Center For Interfaith Projects
     Promoting Understanding and Respecting Differences


I began exploring interfaith ideas and researching the interfaith movement as soon as I retired from teaching philosophy at Minnesota State University Moorhead. I had taught world religions, among other subjects, and, after leaving college teaching, I began to see the need to provide a wider community with the opportunity not only to learn about different religions but also to meet people in the Fargo-Moorhead community from different faith traditions.  Although still largely a Christian community, the FM area has been growing in religious diversity.  I saw a need to provide a way for religious strangers to come to know each other--a way to build bridges between faith communities. The interfaith movement is about encouraging people to leave their separate religious enclaves to engage each other in respectful dialogue and cooperative projects. I became convinced that this required opportunities for interfaith interaction that only an interfaith center could create on a regular basis. 

In September 2009 I asked myself the question: "If not now, when?"  With that, I began searching for a location in downtown Fargo. Within weeks I discovered a modest but attractive second floor room, with large windows facing Broadway. I immediately rented  the space. My task was to turn this room  into an interfaith library and religious display room. It took months to collect and shelve books on all the major faiths and to find icons and symbols that would represent the great diversity of faiths in the world. (See photos under Services). Later I rented a smaller adjoining room and turned it into an interfaith office (photo below).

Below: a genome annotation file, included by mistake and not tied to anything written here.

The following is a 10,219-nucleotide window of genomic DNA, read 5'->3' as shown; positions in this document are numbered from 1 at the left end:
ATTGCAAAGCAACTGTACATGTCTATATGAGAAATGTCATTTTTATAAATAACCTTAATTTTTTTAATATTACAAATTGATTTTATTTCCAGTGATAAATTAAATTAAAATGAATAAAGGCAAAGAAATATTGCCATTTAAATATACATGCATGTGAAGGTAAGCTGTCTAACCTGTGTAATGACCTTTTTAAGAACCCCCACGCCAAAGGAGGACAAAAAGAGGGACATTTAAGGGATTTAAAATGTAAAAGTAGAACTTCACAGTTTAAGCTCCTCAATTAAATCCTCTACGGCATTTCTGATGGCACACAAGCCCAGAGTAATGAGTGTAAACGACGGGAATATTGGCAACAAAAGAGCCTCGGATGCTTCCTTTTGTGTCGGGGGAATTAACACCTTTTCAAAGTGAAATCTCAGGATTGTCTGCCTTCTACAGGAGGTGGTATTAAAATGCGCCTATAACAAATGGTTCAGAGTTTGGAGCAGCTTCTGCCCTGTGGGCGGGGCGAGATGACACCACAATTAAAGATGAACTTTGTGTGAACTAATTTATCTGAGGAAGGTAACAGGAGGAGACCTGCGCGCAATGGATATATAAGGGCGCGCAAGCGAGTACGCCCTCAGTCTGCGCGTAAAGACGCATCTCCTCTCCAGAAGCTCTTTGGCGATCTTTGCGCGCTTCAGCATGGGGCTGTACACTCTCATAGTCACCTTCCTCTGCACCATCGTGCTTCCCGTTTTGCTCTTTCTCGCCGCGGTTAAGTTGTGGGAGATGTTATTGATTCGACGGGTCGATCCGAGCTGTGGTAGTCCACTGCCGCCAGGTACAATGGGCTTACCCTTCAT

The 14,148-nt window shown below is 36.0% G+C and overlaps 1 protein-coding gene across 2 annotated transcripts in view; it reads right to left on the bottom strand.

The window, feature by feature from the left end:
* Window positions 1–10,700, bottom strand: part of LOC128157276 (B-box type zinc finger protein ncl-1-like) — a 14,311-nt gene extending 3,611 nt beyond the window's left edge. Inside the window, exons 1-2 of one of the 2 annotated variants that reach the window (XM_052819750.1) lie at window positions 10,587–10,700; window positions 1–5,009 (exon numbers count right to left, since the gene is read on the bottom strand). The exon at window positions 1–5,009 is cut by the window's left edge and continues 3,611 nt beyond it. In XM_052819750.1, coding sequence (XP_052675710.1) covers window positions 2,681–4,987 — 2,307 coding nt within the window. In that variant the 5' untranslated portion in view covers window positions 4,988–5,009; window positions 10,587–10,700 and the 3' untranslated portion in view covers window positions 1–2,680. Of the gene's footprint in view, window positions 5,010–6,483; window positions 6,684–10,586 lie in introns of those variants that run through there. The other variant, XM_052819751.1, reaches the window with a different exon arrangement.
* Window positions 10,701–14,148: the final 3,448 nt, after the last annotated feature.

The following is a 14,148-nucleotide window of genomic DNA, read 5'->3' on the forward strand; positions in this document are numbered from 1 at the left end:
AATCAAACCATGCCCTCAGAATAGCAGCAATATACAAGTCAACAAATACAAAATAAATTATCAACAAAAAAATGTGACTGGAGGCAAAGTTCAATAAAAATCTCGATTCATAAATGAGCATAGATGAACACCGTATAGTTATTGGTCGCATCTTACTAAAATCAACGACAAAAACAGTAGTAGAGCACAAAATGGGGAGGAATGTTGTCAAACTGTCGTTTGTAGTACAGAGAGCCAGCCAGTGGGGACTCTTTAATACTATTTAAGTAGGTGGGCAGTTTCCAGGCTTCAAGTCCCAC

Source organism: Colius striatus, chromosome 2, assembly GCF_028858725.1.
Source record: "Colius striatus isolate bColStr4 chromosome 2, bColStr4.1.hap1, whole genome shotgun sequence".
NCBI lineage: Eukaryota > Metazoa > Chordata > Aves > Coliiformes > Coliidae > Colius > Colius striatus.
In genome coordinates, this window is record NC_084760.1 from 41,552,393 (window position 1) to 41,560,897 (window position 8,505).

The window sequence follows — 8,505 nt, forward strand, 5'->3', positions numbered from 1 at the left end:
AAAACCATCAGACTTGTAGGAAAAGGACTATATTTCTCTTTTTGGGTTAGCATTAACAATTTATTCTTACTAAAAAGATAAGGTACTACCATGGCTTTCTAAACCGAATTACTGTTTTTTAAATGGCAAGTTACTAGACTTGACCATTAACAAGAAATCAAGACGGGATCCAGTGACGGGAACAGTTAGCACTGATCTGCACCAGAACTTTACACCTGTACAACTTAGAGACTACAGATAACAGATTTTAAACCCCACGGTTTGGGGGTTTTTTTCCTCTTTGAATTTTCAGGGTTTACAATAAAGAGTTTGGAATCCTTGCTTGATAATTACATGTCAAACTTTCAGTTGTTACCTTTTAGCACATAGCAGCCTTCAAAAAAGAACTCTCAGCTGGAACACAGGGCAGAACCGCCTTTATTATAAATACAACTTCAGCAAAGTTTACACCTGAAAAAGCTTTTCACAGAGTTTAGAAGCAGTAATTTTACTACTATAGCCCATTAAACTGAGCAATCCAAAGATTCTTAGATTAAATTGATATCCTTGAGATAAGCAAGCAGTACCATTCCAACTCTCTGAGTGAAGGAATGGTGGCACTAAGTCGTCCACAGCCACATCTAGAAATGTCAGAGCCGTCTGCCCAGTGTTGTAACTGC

I then began to recruit individuals from different faiths to create a religiously diverse board of directors. 
The first board meeting  of the Center for Interfaith Projects  was February 2, 2010. This marked the beginning of the Center as an interfaith organization--no longer my organization, but the public's organization. At that meeting, individuals representing eleven different faith perspectives introduced themselves to each other by sharing their spiritual stories. Over the next few months the board drafted and approved by-laws.  The Center's Grand Opening was May 15, 2010 at which there were blessings of the Center's space by representatives of the following traditions: Buddhism, Hinduism, Judaism, Christianity, Islam, Baha'i, Native American Spirituality, and Humanism. in August 2010 the Center was recognized as a 501c3 organization. 

We have now moved to 1201 13th Avenue North, Fargo, very close to NDSU (inside the Crossroads Lutheran Campus Ministry center, a place committed to interfaith dialogue and understanding). 

David B. Myers, PhD: Founder and Executive Director